Aortic Aneurysm

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The aorta is the main artery in your body. It takes blood from the heart to all the vital organs. It travels through the chest and along the back side of the abdomen, then splits at the level of the umbilicus into the iliac arteries that go to each leg. An aneurysm is a swelling in a blood vessel; it’s bigger than it should be. The most common location for an aortic aneurysm is in the abdomen below the artery branches going to the kidneys. On you, this means just below the rib cage and above the umbilicus. The aorta normally measures 2.5 centimeters (one inch) in diameter in this location. It is called an abdominal aortic aneurysm, or AAA, or “triple A” when it grows to three centimeters or greater.

Risk factors for AAA include male sex, age over 65, high blood pressure, family history of aneurysm, and past or present smoking habit (over 100 packs). Five to eight percent of men over the age of 60 and 30 percent of men over the age of 80 have aneurysms. Currently, the Society of Vascular Surgery supports screening exams for people with multiple risk factors.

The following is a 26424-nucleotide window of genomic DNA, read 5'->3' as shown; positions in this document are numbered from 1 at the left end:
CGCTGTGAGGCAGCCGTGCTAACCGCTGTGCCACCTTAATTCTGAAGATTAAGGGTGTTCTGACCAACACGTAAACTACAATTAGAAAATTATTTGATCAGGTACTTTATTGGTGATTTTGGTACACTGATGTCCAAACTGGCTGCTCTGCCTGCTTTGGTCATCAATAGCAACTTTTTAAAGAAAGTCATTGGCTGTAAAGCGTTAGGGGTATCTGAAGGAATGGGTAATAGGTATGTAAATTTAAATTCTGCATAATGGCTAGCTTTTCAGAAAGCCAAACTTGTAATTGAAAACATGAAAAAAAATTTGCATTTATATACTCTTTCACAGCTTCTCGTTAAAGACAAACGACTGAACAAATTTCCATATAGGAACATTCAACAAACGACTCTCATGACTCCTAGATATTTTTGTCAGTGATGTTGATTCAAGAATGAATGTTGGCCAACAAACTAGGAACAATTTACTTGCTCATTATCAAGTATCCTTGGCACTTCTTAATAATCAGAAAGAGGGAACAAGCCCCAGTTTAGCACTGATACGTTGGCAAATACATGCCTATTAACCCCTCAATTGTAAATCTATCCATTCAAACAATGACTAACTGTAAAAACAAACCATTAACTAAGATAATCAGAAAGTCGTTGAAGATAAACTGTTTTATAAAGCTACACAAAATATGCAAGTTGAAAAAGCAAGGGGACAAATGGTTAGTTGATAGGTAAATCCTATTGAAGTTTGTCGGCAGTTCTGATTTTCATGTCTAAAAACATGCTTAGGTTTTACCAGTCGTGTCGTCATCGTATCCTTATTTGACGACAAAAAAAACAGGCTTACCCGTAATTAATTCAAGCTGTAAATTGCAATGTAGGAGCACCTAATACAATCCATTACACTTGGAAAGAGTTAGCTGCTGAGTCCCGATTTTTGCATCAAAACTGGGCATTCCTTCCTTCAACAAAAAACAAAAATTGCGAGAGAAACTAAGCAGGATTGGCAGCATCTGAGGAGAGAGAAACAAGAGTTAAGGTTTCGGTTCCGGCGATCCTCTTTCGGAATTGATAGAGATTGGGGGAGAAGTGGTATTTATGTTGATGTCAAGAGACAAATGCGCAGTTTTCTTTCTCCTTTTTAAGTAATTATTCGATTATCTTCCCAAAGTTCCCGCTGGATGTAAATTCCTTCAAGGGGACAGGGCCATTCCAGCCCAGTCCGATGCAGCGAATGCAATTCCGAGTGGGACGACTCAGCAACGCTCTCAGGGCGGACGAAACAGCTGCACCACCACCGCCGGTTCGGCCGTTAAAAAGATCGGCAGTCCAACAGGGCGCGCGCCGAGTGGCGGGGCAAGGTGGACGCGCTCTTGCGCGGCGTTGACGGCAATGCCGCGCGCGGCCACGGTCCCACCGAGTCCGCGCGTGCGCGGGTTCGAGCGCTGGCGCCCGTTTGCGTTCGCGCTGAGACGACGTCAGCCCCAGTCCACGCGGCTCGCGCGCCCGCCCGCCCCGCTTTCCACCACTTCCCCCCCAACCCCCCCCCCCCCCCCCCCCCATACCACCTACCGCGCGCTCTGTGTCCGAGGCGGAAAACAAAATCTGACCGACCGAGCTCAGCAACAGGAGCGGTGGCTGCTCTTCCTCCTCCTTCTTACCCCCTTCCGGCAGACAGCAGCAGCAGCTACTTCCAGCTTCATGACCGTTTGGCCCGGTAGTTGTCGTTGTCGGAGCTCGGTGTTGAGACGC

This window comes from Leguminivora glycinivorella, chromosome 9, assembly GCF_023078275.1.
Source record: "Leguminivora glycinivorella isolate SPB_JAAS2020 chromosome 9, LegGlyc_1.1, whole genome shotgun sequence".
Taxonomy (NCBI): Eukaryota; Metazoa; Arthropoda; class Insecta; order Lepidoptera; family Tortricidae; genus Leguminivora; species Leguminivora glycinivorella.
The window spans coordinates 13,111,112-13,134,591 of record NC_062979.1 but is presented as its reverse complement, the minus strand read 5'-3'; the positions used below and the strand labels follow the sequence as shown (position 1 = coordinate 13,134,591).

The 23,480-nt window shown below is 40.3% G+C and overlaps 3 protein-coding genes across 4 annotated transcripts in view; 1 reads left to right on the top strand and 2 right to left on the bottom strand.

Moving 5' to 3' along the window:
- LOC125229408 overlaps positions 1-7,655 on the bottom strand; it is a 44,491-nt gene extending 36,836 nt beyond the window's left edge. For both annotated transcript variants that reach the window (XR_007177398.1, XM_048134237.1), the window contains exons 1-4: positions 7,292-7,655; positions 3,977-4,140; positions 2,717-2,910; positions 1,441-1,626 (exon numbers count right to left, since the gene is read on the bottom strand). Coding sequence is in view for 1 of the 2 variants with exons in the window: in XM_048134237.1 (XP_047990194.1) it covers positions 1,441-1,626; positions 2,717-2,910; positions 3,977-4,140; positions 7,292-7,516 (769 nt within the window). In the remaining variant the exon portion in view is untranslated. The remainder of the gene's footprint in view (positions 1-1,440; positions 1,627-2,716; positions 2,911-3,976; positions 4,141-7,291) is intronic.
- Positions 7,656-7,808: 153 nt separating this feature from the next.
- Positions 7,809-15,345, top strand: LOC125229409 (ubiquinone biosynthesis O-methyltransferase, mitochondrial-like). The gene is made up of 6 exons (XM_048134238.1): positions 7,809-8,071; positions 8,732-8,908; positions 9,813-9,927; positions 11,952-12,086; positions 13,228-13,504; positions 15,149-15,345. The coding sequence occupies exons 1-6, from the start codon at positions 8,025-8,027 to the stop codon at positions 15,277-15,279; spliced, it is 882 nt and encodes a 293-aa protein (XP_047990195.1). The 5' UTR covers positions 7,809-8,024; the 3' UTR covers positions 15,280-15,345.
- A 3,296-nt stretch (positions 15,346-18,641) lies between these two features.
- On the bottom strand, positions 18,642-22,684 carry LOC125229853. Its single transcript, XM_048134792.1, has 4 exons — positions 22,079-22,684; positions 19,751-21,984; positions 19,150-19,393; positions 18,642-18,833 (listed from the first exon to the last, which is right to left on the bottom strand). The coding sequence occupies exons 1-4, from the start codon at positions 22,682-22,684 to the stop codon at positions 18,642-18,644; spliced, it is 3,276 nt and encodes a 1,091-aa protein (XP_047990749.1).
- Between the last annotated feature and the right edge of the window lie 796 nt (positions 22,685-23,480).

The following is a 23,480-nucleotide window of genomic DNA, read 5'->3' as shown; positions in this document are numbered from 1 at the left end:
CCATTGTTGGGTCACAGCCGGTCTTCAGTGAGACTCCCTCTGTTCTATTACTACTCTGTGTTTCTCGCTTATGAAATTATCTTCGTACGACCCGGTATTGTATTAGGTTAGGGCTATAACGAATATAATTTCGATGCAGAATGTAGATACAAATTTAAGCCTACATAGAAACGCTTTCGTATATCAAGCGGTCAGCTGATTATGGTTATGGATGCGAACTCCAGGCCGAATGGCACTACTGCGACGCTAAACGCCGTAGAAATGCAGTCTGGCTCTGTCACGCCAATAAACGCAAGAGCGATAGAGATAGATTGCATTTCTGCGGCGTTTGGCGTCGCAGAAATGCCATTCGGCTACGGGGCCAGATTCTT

We worry about aneurysms because of the risk of rupture. Like a balloon, the larger and larger an aneurysm gets, the greater the risk of rupture. Most people who have a ruptured AAA do not survive, even if they are standing in the hospital when it happens.

The size in diameter is correlated with the risk of rupture. We advise fixing AAAs when they reach 5 centimeters in diameter. At 5 centimeters, the risk of rupture is three to five percent yearly; at 6 centimeters, the risk is 12 percent yearly, and at 7 centimeters, the risk is 25 percent yearly.

There are two ways of fixing aneurysms: open surgery and endovascular stenting. For more on surgery, click here.